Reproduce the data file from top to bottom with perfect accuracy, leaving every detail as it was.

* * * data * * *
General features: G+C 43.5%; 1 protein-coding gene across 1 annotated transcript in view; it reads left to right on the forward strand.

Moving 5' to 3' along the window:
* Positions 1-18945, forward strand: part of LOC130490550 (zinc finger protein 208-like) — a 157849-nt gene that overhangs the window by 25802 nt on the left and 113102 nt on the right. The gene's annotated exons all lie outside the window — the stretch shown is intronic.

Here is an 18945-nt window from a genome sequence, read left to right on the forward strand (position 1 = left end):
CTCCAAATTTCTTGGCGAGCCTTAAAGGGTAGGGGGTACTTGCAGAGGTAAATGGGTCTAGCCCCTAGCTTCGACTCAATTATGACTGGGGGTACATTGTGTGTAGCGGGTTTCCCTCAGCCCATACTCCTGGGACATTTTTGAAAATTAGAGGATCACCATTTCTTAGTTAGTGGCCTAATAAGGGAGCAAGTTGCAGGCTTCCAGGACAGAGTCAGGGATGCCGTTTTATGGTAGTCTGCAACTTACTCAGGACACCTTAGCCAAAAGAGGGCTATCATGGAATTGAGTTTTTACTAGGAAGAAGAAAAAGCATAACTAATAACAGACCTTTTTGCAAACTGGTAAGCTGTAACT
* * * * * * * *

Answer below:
General features: G+C 43.5%; 1 protein-coding gene across 1 annotated transcript in view; it reads left to right on the forward strand.

Moving 5' to 3' along the window:
* Positions 1-18945, forward strand: part of LOC130490550 (zinc finger protein 208-like) — a 157849-nt gene that overhangs the window by 25802 nt on the left and 113102 nt on the right. The gene's annotated exons all lie outside the window — the stretch shown is intronic.

Here is an 18945-nt window from a genome sequence, read left to right on the forward strand (position 1 = left end):
CTCCAAATTTCTTGGCGAGCCTTAAAGGGTAGGGGGTACTTGCAGAGGTAAATGGGTCTAGCCCCTAGCTTCGACTCAATTATGACTGGGGGTACATTGTGTGTAGCGGGTTTCCCTCAGCCCATACTCCTGGGACATTTTTGAAAATTAGAGGATCACCATTTCTTAGTTAGTGGCCTAATAAGGGAGCAAGTTGCAGGCTTCCAGGACAGAGTCAGGGATGCCGTTTTATGGTAGTCTGCAACTTACTCAGGACACCTTAGCCAAAAGAGGGCTATCATGGAATTGAGTTTTTACTAGGAAGAAGAAAAAGCATAACTAATAACAGACCTTTTTGCAAACTGGTAAGCTGTAACT